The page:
Currency Support


Governments Issued Gold Backed Currencies Following World War II:

Following the post WWII Bretton Woods conference in 1945, many of the world powers backed their currencies with gold. The United States had a policy that its currency could be redeemed for an equal dollar amount in gold or silver.

This policy was in force until 1971, when the United States unilaterally disengaged from the Bretton Woods agreement and discontinued the policy of redeeming dollars for precious metals. From that point on, the dollar has been a “fiat currency,” deriving its value from governmental edict and acceptance by the populace.

Why a Currency Backed by Gold Wouldn’t Work Today:

When the U.S. currency was backed by gold, the government controlled the price of the commodity and set it at $35 per ounce. Its price was static and therefore stable. Today, gold is traded on the open market and its price can fluctuate, often significantly. Any asset backed currency must have stability of the asset in order to preserve value and make fair exchange possible. In fact, any currency backed by an asset or commodity that has swings in price will not serve either as a medium of exchange or a store of value.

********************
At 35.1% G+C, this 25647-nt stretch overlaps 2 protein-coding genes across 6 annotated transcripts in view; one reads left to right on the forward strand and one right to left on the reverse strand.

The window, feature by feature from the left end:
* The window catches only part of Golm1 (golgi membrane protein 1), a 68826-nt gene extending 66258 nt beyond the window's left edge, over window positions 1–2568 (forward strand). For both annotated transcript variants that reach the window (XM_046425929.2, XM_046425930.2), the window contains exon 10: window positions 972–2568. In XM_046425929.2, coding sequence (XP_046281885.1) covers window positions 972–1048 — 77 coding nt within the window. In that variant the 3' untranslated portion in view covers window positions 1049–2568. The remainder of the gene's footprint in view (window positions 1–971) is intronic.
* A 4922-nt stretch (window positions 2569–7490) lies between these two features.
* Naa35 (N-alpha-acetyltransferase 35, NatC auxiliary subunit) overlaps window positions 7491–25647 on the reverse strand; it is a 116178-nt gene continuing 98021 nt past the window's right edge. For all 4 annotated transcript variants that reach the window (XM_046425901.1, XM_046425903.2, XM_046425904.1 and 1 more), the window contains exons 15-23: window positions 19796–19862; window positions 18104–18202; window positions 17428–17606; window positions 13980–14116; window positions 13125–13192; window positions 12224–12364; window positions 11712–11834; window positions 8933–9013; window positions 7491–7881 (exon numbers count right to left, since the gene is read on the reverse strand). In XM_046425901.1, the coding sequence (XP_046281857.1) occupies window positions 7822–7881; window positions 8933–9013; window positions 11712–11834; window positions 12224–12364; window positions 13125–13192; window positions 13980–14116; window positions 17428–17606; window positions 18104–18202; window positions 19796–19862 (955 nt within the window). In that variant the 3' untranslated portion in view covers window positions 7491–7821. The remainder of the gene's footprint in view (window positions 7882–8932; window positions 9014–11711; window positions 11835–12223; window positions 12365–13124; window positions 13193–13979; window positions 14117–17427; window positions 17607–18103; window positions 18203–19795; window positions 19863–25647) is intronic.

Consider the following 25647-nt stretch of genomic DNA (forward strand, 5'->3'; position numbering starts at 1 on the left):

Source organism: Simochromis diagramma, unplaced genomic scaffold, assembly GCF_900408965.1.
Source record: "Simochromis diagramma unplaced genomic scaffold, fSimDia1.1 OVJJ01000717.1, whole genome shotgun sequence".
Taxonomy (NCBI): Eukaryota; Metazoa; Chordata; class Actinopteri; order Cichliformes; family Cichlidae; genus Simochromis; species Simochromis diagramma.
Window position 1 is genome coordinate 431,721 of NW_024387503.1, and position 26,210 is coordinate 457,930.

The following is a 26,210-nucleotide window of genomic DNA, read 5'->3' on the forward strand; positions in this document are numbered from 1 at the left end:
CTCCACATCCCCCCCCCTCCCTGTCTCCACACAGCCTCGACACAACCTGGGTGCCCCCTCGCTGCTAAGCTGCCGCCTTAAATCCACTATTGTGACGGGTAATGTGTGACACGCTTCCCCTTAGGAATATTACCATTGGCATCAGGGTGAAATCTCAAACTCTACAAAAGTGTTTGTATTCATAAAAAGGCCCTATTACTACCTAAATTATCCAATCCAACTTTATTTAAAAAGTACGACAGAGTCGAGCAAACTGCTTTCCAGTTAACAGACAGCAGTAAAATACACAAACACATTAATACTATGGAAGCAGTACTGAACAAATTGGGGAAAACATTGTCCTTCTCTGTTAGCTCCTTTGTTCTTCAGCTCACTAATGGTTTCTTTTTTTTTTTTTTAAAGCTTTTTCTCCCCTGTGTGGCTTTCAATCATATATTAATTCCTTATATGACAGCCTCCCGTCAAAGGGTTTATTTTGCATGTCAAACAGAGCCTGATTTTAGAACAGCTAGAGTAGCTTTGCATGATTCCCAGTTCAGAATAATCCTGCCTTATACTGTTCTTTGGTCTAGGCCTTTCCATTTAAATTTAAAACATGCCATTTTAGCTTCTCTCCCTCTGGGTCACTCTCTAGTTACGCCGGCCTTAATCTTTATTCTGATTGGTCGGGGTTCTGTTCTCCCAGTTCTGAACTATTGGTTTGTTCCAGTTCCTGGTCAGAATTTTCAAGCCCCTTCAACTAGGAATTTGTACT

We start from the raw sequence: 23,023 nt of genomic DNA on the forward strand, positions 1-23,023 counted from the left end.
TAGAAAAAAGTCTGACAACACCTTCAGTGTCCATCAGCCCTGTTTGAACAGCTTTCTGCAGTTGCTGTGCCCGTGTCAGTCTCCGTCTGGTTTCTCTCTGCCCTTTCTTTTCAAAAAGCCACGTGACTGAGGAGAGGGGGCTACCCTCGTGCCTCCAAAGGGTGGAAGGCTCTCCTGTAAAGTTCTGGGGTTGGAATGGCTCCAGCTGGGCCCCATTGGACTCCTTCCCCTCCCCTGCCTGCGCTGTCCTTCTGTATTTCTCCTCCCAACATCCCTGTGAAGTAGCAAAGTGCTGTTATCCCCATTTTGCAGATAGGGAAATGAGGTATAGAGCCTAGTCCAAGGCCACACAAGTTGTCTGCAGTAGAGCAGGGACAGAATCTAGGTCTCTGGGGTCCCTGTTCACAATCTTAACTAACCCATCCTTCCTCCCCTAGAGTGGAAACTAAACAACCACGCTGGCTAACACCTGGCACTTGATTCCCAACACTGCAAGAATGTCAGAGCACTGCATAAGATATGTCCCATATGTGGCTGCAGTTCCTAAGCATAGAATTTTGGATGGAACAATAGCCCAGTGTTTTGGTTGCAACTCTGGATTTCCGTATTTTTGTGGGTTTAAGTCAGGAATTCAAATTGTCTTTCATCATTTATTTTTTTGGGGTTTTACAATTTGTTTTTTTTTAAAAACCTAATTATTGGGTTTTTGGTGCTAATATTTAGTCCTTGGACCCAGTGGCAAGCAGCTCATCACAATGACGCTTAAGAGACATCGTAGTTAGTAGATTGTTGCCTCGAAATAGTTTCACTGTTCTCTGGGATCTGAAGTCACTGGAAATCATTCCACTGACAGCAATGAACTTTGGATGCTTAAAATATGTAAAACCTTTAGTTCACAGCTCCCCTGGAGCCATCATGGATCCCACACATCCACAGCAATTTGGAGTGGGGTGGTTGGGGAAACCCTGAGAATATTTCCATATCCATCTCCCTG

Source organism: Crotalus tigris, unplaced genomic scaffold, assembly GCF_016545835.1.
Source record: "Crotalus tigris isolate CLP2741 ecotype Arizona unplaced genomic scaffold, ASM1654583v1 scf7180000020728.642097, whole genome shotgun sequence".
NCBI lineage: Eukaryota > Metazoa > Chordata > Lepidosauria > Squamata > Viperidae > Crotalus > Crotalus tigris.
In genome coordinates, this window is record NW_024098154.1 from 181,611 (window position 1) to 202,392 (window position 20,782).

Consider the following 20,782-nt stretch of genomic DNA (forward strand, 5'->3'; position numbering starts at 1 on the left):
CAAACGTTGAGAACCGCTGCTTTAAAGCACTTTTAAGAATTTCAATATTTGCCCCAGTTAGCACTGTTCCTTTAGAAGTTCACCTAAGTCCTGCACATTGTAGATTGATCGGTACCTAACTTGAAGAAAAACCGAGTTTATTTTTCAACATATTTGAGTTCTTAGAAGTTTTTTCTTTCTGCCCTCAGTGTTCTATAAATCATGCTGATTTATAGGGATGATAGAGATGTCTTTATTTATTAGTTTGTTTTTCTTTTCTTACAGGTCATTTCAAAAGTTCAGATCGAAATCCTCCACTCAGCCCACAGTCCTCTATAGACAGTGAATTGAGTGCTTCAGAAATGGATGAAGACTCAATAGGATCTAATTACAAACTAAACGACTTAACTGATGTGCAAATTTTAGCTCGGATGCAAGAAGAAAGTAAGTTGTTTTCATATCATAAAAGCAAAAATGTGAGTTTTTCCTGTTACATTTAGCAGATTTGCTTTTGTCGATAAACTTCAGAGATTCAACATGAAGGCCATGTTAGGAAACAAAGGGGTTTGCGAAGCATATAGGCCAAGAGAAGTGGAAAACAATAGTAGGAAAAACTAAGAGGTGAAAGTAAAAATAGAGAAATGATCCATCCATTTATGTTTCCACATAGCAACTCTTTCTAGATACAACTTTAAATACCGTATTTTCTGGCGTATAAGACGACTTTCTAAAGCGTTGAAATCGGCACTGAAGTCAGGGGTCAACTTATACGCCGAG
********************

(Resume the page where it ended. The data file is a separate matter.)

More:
What a Currency Would Need Today to Preserve Its Value:

Any currency today would need to be backed by tangible assets that are stable and have a reasonable expectation of gaining value over time. This would negate the detrimental effects of inflation, enabling the currency to serve as a store of value.

Does Such a Currency Exist Today?:

Yes. But the currency isn’t issued by any government. It is a cryptocurrency called Moneda, and it’s issued by Monetran. Moneda is backed by an asset account containing interest bearing instruments such as short term U.S. treasuries. The result is a stable currency designed to be spent, saved, traded, transferred, or redeemed, and to steadily increase in value.

In the absence of the gold standard, there is no way to protect savings from confiscation through inflation. There is no safe store of value.” Alan Greenspan

Mr. Greenspan had no knowledge of Moneda when he made that comment.

Perhaps he would reconsider it today.

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